News8 Things Not to do in Singapore

8 Things Not to do in Singapore

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Every land and the people living in it have things, and quirks, that set them apart and are unique to just that geographical location. For Singapore, the other day, we wrote about the Singapore international graduate award (SINGA) scholarship and talked about moving to Singapore to study. So whether you’re going to Singapore to get an education or on a vacation or maybe you’ve even decided to go live there, it is imperative that you know the ways of the people, the do’s and don’t, the quirks and culture of the Singaporeans.

The Republic of Singapore is home to over 5 million people, located at the southern tip of the Malay Peninsula. The Singapore port is one of the largest In South East Asia and also one of the busiest in the world. 

If you like rain then you will definitely like Singapore as it gets nearly constant precipitation all through the year.

Made up of Malay, Indians and Chinese, Singapore has got a diverse population with religious affiliations with Confucianism, Buddhism, Islam, Christianity and Daoism 

With the most advanced economy in Southeast Asia, Singapore has one of the great trading entry ports of the British empire where it has developed powerful, financial and industrial sectors.

Singapore’s culture is very diverse and also largely derivative coming from one or another of the major civilisations of India China, Indonesia and the West. You’ve got Malay Music, traditional Chinese and Indian music, painting, arts and drama and so much more.

Now that we know a little about Singapore, and you have decided that this is the place for you whether to live, visit on vacation or get an education there, then it’s only right that you know what you shouldn’t do when you get to Singapore.

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Things Not To Do In Singapore

No Chewing Gum 

I want to begin this list with one that would probably come across as absurd to a lot of Nigerians but it is true and in this country, chewing gum can actually get you penalised. Singaporeans are very big on cleanliness and actually have strict guidelines when it comes to this. Because the way gums are disposed of is usually not in tandem with the high standards of cleanliness for the country, even the shops do not sell gum. The only time you are allowed to chew gum in this country is unless you have a prescription. Not adhering to this law can actually get you arrested and fined.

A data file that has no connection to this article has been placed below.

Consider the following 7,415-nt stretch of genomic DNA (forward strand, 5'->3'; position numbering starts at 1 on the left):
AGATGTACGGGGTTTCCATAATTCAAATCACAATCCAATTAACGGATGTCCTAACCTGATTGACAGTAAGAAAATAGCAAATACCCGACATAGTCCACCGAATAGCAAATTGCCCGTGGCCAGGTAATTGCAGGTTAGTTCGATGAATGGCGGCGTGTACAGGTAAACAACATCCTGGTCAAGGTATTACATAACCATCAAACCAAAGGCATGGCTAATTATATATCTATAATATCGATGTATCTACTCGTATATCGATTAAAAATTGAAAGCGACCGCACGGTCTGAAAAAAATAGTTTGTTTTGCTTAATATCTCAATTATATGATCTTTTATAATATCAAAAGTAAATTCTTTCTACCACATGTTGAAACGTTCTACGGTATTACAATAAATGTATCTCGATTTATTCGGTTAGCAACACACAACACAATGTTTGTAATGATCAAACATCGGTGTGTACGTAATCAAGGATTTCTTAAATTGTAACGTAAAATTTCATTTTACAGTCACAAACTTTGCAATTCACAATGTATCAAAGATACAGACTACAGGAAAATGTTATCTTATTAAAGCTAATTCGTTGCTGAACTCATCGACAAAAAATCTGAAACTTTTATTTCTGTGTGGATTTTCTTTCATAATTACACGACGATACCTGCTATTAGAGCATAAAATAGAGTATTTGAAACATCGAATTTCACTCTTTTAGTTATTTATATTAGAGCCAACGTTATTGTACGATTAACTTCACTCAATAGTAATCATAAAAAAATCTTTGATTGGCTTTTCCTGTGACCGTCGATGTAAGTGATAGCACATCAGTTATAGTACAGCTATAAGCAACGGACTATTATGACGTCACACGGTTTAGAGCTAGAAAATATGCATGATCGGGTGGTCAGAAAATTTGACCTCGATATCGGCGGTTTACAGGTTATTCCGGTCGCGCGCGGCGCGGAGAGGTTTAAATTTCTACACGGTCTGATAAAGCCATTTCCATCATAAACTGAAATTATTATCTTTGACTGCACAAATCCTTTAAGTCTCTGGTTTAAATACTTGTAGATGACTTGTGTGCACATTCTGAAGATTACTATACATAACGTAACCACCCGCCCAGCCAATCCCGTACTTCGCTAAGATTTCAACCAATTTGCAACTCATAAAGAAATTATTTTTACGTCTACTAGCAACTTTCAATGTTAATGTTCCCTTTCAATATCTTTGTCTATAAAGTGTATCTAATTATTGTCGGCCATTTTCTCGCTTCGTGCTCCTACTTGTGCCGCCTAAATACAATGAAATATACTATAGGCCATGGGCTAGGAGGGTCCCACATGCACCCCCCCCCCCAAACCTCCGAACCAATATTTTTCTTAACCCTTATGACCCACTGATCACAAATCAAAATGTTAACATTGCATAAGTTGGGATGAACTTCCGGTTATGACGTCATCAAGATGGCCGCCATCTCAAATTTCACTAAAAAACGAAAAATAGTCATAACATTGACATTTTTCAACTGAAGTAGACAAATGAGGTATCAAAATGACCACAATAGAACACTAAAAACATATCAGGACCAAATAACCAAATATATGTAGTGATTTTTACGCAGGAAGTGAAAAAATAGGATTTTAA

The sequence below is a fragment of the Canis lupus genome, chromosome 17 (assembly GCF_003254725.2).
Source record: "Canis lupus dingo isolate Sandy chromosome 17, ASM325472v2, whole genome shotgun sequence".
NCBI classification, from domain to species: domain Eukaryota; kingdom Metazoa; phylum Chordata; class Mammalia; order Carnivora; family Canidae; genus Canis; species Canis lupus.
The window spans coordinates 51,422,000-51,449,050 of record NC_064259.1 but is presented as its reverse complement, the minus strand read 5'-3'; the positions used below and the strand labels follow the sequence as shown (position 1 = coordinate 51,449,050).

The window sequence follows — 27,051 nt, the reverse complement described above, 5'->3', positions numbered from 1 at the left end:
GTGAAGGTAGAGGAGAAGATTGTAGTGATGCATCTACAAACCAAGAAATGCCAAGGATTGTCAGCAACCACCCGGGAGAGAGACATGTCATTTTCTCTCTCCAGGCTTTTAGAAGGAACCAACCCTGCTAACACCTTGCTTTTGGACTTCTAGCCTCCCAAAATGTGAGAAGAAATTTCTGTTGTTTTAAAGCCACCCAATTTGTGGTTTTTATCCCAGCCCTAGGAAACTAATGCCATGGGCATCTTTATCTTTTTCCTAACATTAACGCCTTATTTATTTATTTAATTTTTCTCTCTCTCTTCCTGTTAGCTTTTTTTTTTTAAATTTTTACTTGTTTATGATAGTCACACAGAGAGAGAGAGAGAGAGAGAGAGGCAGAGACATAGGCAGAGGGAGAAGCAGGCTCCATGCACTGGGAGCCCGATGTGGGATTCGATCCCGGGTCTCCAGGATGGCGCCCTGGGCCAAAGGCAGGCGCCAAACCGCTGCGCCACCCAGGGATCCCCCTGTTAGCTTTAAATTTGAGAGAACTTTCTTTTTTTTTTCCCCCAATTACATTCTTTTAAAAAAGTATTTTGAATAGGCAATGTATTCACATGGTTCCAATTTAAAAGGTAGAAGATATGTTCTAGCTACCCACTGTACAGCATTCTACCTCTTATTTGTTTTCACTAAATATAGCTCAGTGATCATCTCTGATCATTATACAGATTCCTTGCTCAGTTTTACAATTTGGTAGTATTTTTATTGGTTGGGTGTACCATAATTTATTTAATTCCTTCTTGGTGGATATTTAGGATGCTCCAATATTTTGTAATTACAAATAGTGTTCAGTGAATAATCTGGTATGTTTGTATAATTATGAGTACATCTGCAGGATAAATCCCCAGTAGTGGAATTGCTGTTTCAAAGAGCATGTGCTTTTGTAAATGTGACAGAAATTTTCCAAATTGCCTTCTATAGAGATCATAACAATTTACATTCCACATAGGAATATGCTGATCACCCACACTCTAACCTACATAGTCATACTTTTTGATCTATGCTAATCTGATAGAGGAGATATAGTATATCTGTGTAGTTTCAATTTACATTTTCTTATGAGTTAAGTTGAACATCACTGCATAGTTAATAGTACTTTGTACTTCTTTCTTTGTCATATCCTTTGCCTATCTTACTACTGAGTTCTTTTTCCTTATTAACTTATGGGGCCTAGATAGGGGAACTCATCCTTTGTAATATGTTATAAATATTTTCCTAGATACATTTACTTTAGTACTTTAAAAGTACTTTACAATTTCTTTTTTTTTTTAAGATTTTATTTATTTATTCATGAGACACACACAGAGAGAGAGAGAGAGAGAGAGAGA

Eating On Buses And Trains Can Get You In Trouble

Yes, you might be hungry or thirsty but don’t allow this to get you in trouble as it is against the law to eat and drink on buses and trains in Singapore and doing this if you’re caught attracts a hefty fine which can go as high as S$500 or even something worse.

Do Not Smoke At Beaches And Public Places

There are spaces designated for people to be able to smoke and smoking in places other than these designated places will get you in trouble. There are strict laws that frown against smoking in public.

All public parks are smoke-free and smoking outside designated areas in the city has the same punishment.

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Don’t Haggle With The Street Food And Market Sellers

This would probably be hard for the Nigerian in me but that’s the thing with culture, travelling and experiencing other people because in Singapore it is actually seen as bad manners to haggle with the street vendors and market sellers. The prices at most of these shops are fixed and not meant to be haggled. It will be tough for the Nigerian in you, yes, but you don’t have a choice because you wouldn’t want to offend the locals in that area.

Don’t Jump The Queues

There is something about order and Singaporeans understand how important that is. Forming orderly queues is the norm over there. No matter what it is that you’re trying to do, maybe it’s ordering a meal, ready to board a train, in the bank, at the mall or whatever it is. You have to join the queue and wait your turn.

Don’t Litter

No form of littering is acceptable in this country, they have strict laws when it comes to people littering and the punishment and fines for people caught littering go from $300 to $500 and if you are a repeat offender you can actually get up to a $5,000 fine and also risk being sent to jail.

Avoid Connecting To Unprotected Wi-Fi

In Singapore, they actually have the Computer Misuse Act that goes against connecting to any free Wi-Fi network if you are using a local SIM for data. You can easily purchase a local SIM card that has free data limits or you could instead rent a mobile pocket Wi-Fi for the duration of your stay in Singapore to get done everything you might need to do on the internet.

Tipping Is Not The Custom

I had first seen this on TikTok where a creator talked about their experience and tipping as it pertains to Singapore and the United States. It is not compulsory to tip in Singapore although, in a lot of cases, your tipping will actually be calculated in your total cost.

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